dedicated to their bodhisattva vision and to the spreading of wisdom into
all reaches of our experience. We need bodhisattva lawyers, bodhisattva
artists and politicians, bodhisattva doctors and economists, bodhisattva
teachers and scientists, bodhisattva technicians and engineers, bodhisattvas
everywhere, working consciously as channels of compassion and wisdom at
every level and in every situation of society; working to transform their
minds and actions and those of others, working tirelessly in the certain
knowledge of the support of the buddhas and enlightened beings for the
preservation of our world and for a more merciful future.
If your mind is able to settle naturally of its own accord, and if you find
you are inspired simply to rest in its pure awareness, then you do not need
any method of meditation. However, the vast majority of us find it difficult
to arrive at that state straight away. We simply do not know how to awaken
it, and our minds are so wild and so distracted that we need a skillful
means or method to evoke it.
By �skillful� I mean that you bring together your understanding of the
essential nature of your mind, your knowledge of your various, shifting
moods, and the insight you have developed through your practice into how to
work with yourself, from moment to moment. By bringing these together, you
learn the art of applying whatever method is appropriate to any particular
situation or problem, to transform that environment of your mind.
The King Milinda once asked the Buddhist sage Nagasena: �When someone is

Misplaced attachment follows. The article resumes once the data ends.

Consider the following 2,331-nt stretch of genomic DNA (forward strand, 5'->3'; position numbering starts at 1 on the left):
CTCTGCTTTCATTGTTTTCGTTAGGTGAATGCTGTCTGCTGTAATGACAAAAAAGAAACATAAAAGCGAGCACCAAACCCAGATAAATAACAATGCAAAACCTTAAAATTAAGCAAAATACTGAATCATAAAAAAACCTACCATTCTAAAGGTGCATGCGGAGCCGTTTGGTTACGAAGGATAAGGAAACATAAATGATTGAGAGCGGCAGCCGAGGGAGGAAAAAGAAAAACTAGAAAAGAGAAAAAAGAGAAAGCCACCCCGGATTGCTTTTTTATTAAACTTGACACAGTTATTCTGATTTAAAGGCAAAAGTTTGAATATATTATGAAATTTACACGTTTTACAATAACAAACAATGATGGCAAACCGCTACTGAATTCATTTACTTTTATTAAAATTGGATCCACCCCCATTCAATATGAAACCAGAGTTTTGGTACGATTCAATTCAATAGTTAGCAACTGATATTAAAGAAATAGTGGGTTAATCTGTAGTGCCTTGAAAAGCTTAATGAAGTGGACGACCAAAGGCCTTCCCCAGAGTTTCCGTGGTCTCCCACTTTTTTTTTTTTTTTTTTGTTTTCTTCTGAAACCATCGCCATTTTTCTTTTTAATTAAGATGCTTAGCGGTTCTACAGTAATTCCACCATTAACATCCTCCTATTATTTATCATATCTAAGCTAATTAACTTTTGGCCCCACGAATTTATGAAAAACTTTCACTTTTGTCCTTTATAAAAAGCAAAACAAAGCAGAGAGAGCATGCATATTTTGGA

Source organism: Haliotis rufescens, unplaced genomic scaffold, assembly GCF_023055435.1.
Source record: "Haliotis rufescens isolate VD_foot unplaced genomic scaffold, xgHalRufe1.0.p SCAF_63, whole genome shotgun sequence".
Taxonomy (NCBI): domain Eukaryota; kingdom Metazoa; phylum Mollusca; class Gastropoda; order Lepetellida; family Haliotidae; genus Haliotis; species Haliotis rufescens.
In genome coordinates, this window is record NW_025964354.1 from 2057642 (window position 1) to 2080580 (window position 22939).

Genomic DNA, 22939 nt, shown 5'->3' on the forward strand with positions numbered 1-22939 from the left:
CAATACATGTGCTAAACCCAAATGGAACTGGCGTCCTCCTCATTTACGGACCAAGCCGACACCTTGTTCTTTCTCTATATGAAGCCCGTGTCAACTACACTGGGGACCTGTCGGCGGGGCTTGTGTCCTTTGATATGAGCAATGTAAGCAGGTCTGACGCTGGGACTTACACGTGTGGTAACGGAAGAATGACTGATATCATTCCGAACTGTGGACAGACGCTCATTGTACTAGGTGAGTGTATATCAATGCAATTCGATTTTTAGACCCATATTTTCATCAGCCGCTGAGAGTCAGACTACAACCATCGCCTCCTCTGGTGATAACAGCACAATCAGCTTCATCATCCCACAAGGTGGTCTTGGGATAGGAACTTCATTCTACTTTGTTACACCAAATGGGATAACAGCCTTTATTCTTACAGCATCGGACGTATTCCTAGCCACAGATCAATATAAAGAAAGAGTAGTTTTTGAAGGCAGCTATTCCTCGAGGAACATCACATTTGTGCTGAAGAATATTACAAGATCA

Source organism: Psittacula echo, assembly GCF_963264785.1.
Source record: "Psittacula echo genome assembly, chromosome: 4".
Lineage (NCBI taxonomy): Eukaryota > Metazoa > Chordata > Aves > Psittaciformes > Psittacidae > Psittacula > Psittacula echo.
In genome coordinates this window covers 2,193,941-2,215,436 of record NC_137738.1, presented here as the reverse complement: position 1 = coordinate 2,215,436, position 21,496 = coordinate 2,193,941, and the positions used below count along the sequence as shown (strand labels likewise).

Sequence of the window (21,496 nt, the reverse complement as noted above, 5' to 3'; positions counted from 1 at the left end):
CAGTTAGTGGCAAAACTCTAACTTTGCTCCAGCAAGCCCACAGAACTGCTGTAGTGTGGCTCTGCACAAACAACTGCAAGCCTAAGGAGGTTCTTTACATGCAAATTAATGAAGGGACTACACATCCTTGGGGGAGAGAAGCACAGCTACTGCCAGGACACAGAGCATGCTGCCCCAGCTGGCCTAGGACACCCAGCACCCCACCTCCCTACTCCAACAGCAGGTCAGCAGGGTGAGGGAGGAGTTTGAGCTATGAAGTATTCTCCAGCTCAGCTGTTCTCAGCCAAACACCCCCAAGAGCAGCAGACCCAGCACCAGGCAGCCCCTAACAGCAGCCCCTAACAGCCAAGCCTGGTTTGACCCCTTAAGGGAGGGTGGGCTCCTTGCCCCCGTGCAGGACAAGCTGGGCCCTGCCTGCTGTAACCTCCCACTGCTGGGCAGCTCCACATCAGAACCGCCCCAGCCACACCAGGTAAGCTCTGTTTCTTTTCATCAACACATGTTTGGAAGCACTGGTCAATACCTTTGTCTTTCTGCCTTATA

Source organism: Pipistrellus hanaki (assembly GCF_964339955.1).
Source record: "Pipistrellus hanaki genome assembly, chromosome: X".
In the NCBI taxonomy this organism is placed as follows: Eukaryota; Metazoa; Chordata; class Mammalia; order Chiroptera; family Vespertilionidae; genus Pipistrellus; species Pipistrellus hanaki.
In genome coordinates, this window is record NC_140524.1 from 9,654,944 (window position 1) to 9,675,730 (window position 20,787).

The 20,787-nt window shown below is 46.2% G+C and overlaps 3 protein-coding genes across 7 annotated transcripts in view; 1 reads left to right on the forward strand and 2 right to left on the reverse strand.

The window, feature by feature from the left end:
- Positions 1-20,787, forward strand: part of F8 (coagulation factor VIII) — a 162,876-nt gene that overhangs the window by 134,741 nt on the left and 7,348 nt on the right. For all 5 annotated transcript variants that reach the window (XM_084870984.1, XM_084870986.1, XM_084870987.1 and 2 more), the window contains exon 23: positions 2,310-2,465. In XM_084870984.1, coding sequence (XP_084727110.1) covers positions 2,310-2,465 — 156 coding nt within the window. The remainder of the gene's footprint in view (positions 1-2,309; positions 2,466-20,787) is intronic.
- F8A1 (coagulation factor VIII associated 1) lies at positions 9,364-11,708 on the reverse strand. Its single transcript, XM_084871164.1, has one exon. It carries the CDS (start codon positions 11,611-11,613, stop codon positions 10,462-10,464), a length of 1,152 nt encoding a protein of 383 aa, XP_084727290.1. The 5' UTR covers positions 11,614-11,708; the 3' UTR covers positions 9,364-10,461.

reborn, is he the same as the one who just died, or is he different?�
Nagasena replied: �He is neither the same nor different. . . . Tell me, if a
man were to light a lamp, could it provide light the whole night long?�
�Is the flame then which burns in the first watch of the night the same as
the one that burns in the second . . . or the last?�
�Does that mean there is one lamp in the first watch of the night, another
in the second, and another in the third?�
�No, it�s because of that one lamp that the light shines all night.�
�Rebirth is much the same: One phenomenon arises and another stops,
simultaneously. So the first act of consciousness in the new existence is
neither the same as the last act of consciousness in the previous existence,
nor is it different.�
Get an advanced look at the new version of MSN Messenger.
- If this elephant of mind is bound on all sides by the cord of mindfulness,All fear disappears and complete happiness comes.All enemies: all the tigers, lions,Message 785 of 785 , Aug 6, 2011View Source
If this elephant of mind is bound on all sides by the cord of mindfulness,
All fear disappears and complete happiness comes.
All enemies: all the tigers, lions, elephants, bears, serpents (of our emotions);
And all the keepers of hell; the demons and the horrors,
All of these are bound by the mastery of your mind,
And by the taming of that one mind, all are subdued,
Because from the mind are derived all fears and immeasurable sorrows.